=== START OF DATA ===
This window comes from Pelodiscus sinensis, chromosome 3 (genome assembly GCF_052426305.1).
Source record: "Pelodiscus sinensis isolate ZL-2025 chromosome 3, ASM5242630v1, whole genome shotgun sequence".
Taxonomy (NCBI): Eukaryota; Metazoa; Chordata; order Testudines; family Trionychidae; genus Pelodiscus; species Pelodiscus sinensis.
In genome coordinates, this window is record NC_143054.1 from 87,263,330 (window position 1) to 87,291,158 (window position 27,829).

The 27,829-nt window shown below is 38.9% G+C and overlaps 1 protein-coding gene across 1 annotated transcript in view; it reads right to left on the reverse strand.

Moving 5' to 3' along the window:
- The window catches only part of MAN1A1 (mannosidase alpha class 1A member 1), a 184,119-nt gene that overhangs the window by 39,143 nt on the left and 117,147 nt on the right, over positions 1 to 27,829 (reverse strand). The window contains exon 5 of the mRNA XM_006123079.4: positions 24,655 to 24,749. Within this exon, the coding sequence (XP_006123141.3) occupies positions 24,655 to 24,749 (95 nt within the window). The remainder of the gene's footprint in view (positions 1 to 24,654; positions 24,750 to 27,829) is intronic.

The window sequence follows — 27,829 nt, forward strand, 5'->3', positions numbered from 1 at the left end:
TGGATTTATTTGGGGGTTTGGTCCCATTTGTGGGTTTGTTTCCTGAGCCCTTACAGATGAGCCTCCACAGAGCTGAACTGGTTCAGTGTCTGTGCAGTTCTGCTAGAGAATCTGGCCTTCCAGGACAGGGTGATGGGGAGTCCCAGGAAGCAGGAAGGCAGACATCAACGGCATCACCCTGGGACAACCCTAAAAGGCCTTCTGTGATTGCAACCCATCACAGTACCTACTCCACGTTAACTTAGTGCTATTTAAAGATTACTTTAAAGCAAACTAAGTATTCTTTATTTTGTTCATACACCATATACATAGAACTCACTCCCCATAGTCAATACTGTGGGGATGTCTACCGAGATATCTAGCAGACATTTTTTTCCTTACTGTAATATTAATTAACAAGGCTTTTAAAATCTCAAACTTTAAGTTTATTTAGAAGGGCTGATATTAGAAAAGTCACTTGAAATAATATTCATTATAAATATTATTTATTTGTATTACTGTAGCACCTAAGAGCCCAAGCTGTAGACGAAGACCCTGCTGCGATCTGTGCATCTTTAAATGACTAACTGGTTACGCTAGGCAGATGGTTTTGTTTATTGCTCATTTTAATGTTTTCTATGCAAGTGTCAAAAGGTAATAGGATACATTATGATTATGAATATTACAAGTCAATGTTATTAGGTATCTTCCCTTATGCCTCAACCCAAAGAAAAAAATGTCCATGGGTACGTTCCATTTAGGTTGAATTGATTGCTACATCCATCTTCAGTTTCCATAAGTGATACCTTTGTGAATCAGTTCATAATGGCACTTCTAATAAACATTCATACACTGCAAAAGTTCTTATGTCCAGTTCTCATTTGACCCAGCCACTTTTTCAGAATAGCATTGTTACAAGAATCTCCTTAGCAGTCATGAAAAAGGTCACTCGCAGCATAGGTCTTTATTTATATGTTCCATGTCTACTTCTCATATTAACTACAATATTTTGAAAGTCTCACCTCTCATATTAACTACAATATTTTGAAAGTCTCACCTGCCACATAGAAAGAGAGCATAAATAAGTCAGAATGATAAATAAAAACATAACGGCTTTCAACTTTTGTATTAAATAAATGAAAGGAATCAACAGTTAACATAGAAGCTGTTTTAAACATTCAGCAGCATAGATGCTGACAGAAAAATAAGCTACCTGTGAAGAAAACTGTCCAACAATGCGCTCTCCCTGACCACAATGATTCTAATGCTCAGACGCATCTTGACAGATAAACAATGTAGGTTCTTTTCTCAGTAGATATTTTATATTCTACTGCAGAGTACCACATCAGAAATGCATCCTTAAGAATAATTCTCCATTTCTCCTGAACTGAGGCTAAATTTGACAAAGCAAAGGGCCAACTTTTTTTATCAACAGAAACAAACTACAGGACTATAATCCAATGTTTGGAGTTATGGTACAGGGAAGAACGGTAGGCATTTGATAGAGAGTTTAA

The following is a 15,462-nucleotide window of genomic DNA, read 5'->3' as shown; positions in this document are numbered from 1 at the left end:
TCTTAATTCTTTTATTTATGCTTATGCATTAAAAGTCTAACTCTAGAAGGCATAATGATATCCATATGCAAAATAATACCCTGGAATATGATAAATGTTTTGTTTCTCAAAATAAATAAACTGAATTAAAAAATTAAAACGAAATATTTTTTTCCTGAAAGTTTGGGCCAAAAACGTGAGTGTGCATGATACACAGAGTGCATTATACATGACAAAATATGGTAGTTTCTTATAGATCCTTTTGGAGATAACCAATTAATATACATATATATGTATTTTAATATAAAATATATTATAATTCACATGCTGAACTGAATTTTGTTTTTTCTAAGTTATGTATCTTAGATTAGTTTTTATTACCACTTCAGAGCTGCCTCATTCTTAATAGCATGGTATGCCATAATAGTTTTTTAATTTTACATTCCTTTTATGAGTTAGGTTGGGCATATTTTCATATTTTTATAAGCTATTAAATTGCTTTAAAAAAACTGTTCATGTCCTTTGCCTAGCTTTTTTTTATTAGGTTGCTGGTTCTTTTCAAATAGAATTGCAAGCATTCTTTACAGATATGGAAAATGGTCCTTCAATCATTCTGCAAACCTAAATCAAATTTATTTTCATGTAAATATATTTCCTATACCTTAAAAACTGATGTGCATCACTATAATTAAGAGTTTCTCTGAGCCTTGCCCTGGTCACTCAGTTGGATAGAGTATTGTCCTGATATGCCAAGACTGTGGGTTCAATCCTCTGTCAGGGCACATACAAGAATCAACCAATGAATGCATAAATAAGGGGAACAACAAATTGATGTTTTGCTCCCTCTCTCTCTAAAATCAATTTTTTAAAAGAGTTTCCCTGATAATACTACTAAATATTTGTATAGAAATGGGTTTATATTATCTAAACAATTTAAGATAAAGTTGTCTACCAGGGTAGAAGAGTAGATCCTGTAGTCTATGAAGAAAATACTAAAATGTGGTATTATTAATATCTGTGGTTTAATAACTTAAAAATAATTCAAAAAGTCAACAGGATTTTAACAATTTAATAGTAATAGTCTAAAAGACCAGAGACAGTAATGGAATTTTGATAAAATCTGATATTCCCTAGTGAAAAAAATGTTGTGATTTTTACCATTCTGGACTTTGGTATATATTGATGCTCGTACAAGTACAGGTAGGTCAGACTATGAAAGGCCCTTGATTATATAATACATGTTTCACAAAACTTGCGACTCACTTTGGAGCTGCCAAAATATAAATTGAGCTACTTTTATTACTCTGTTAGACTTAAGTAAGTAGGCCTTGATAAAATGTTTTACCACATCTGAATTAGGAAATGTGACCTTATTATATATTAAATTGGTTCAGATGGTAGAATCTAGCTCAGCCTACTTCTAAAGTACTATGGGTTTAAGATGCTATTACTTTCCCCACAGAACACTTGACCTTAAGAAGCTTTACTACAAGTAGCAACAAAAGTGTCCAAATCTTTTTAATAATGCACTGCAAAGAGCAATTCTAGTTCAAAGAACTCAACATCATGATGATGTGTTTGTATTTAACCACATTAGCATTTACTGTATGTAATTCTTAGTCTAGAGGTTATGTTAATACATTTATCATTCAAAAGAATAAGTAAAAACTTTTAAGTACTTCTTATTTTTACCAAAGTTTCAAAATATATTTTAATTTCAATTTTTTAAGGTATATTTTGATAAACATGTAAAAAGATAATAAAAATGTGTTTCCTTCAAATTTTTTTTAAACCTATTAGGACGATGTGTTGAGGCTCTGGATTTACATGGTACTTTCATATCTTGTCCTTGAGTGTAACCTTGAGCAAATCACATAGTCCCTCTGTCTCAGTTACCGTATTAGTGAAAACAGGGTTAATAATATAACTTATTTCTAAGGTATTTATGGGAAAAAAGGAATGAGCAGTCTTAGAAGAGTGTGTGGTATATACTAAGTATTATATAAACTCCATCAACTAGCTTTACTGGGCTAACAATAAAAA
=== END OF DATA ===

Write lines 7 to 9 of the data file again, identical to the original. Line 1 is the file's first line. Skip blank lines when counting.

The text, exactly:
- The window catches only part of MAN1A1 (mannosidase alpha class 1A member 1), a 184,119-nt gene that overhangs the window by 39,143 nt on the left and 117,147 nt on the right, over positions 1 to 27,829 (reverse strand). The window contains exon 5 of the mRNA XM_006123079.4: positions 24,655 to 24,749. Within this exon, the coding sequence (XP_006123141.3) occupies positions 24,655 to 24,749 (95 nt within the window). The remainder of the gene's footprint in view (positions 1 to 24,654; positions 24,750 to 27,829) is intronic.

The window sequence follows — 27,829 nt, forward strand, 5'->3', positions numbered from 1 at the left end:
TGGATTTATTTGGGGGTTTGGTCCCATTTGTGGGTTTGTTTCCTGAGCCCTTACAGATGAGCCTCCACAGAGCTGAACTGGTTCAGTGTCTGTGCAGTTCTGCTAGAGAATCTGGCCTTCCAGGACAGGGTGATGGGGAGTCCCAGGAAGCAGGAAGGCAGACATCAACGGCATCACCCTGGGACAACCCTAAAAGGCCTTCTGTGATTGCAACCCATCACAGTACCTACTCCACGTTAACTTAGTGCTATTTAAAGATTACTTTAAAGCAAACTAAGTATTCTTTATTTTGTTCATACACCATATACATAGAACTCACTCCCCATAGTCAATACTGTGGGGATGTCTACCGAGATATCTAGCAGACATTTTTTTCCTTACTGTAATATTAATTAACAAGGCTTTTAAAATCTCAAACTTTAAGTTTATTTAGAAGGGCTGATATTAGAAAAGTCACTTGAAATAATATTCATTATAAATATTATTTATTTGTATTACTGTAGCACCTAAGAGCCCAAGCTGTAGACGAAGACCCTGCTGCGATCTGTGCATCTTTAAATGACTAACTGGTTACGCTAGGCAGATGGTTTTGTTTATTGCTCATTTTAATGTTTTCTATGCAAGTGTCAAAAGGTAATAGGATACATTATGATTATGAATATTACAAGTCAATGTTATTAGGTATCTTCCCTTATGCCTCAACCCAAAGAAAAAAATGTCCATGGGTACGTTCCATTTAGGTTGAATTGATTGCTACATCCATCTTCAGTTTCCATAAGTGATACCTTTGTGAATCAGTTCATAATGGCACTTCTAATAAACATTCATACACTGCAAAAGTTCTTATGTCCAGTTCTCATTTGACCCAGCCACTTTTTCAGAATAGCATTGTTACAAGAATCTCCTTAGCAGTCATGAAAAAGGTCACTCGCAGCATAGGTCTTTATTTATATGTTCCATGTCTACTTCTCATATTAACTACAATATTTTGAAAGTCTCACCTCTCATATTAACTACAATATTTTGAAAGTCTCACCTGCCACATAGAAAGAGAGCATAAATAAGTCAGAATGATAAATAAAAACATAACGGCTTTCAACTTTTGTATTAAATAAATGAAAGGAATCAACAGTTAACATAGAAGCTGTTTTAAACATTCAGCAGCATAGATGCTGACAGAAAAATAAGCTACCTGTGAAGAAAACTGTCCAACAATGCGCTCTCCCTGACCACAATGATTCTAATGCTCAGACGCATCTTGACAGATAAACAATGTAGGTTCTTTTCTCAGTAGATATTTTATATTCTACTGCAGAGTACCACATCAGAAATGCATCCTTAAGAATAATTCTCCATTTCTCCTGAACTGAGGCTAAATTTGACAAAGCAAAGGGCCAACTTTTTTTATCAACAGAAACAAACTACAGGACTATAATCCAATGTTTGGAGTTATGGTACAGGGAAGAACGGTAGGCATTTGATAGAGAGTTTAA